5 Most frequently asked questions (FAQs) about a Masters in education Leadership

Students completing a masters in education leadership may have obtained the skills necessary for a range of careers. Examples may include working as a district administrator, principal, assistant principal, college provost, or a director or supervisor in various fields.

A Master of Science in Educational Leadership is a graduate level program that focuses on developing higher level competencies for instructional leaders and educational professionals. It typically helps to prepare students to work in roles in corporations, government, and education.

Typically, a master’s degree in education leadership takes 2 years to complete. There are some schools that offer accelerated or part-time options that may help to make the program a bit more flexible to meet the needs of the student. Some programs are as short as 18 months.

This depends on both state and local requirements as well as on the school board’s decisions. In some situations, a master’s degree may prove necessary for this type of position because it offers more insight and instruction in leadership.

This depends on what the student’s goals are. An educational leadership degree may help students to meet the requirements for managerial and leadership positions. For those that wish to work in this field, having these skills may prove to be helpful.

Find Funding

The cost of completing a masters degree may be extensive in some situations. Tuition and other fees are set by the school. The average cost of a master’s degree in the 2019/2020 school year was $19,792, according to NCES data. For those who do not want to pay for that out of pocket, there may be a few funding options to help cover those costs.

Below are some suggestions. These may not be all of the options available to students working on a master’s degree program.

Scholarships

For those students who apply for and receive the funds from scholarships, the money typically does not require repayment. That makes applying for scholarships beneficial to many students. To do so, prospective students may need to search for options, follow the directions included to apply, and be awarded the funds. That takes some time, but there are options available to help. Take a look at some potential options in scholarships for students studying education fields.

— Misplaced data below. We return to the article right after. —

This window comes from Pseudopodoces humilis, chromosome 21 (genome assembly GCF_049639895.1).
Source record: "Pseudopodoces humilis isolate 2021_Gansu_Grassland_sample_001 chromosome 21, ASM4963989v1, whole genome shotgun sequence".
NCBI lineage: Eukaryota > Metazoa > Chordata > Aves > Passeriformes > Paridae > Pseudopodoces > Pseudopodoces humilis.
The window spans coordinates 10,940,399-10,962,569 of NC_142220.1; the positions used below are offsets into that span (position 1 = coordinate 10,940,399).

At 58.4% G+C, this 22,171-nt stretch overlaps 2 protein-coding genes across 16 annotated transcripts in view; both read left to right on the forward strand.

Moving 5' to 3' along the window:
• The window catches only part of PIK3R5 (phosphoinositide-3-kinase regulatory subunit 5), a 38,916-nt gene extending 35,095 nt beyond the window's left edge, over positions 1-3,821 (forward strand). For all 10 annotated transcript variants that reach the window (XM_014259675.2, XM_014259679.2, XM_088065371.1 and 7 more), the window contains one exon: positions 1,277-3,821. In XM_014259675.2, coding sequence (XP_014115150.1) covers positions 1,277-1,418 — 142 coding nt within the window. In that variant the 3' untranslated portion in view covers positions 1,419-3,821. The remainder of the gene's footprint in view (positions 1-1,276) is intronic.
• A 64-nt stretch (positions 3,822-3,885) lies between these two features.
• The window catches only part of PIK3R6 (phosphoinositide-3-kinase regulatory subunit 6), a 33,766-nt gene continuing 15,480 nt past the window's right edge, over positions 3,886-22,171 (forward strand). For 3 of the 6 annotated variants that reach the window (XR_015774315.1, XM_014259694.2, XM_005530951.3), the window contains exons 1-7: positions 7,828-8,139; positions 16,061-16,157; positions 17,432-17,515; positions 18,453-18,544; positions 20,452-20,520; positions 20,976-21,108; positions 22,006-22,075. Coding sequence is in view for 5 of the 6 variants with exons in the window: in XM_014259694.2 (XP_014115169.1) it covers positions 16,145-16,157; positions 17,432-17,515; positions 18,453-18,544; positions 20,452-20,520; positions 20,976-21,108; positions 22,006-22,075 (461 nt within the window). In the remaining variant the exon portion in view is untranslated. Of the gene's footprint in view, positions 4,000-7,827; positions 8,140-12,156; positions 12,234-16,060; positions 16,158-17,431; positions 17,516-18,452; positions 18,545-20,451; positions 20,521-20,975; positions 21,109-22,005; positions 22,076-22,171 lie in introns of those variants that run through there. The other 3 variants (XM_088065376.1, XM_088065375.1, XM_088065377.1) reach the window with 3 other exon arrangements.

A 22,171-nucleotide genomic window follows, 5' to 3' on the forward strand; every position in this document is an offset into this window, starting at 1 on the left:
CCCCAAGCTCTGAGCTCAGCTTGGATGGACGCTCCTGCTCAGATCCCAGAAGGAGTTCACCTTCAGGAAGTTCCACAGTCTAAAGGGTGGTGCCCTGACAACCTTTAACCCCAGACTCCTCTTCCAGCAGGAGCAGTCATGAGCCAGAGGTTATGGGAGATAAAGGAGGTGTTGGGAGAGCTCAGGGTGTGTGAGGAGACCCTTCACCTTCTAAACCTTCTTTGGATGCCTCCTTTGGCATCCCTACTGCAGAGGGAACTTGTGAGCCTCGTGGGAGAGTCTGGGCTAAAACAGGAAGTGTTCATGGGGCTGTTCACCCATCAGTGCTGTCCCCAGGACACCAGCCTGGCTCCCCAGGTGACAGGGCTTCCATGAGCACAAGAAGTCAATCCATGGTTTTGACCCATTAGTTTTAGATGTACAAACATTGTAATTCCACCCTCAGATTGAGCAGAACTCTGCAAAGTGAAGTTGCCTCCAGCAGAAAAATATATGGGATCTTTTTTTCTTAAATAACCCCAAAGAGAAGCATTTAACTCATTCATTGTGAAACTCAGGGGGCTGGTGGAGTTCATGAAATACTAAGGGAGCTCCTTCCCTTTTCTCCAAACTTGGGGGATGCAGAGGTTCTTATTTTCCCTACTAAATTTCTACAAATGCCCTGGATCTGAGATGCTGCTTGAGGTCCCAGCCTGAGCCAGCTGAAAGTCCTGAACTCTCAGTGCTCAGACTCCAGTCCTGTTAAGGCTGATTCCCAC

Educating Our Youth Scholarship

Who Can Apply: The scholarship program is available to undergraduate, graduate, and law school students, as well as incoming college freshmen, enrolled in an accredited institution in the United States. The candidate must have at least a 3.0 GPA.

Amount: $500

Deadline: January 31

Educational Administration Scholarship Award

Who Can Apply: Arizona State University awards a $1,000 Friends of History Scholarship to an undergraduate student who has a declared major in history.

Amount: $12,500

Deadline: September 30

Montessori Dissertation & Thesis Awards

Who Can Apply: This scholarship is available for graduate students who are enrolled in an accredited Montessori teacher education program.

Amount: $1,000

Deadline: November 1

Bob and Jan Jones Endowment Scholarship

Who Can Apply: This scholarship is open to U.S. and international undergraduate and graduate students who are residents of one of the eligible Midwestern states. Students must major in education and have a grade point average of 2.5-3.5.

Amount: $750

Deadline: February 1

Isabel M. Herson Scholarship

Who Can Apply: Arizona State University awards a $1,000 Friends of History Scholarship to an undergraduate student who has a declared major in history.

Amount: $1,000

Deadline: February 1

Federal Loans

Federal loans may be another option for many students pursuing an educational path at the master’s level. These loans are backed by the federal government. That means the terms and conditions within them are fairly straightforward. It is still important to know what those conditions are to know what to expect.

Master degree federal loans may be available to many students. There are typically fewer and different options available at the graduate level than there are for those studying at the undergrad level, though.

Here is a look at some of the options for graduate degree programs through federal student loans:

  • Direct Unsubsidized Loans: These are available to graduate schools and professional students. Unlike direct subsidized loans, which are made available to undergraduate students with demonstrated financial need, direct unsubsidized loans do not have a need based requirement. More students may be eligible for them.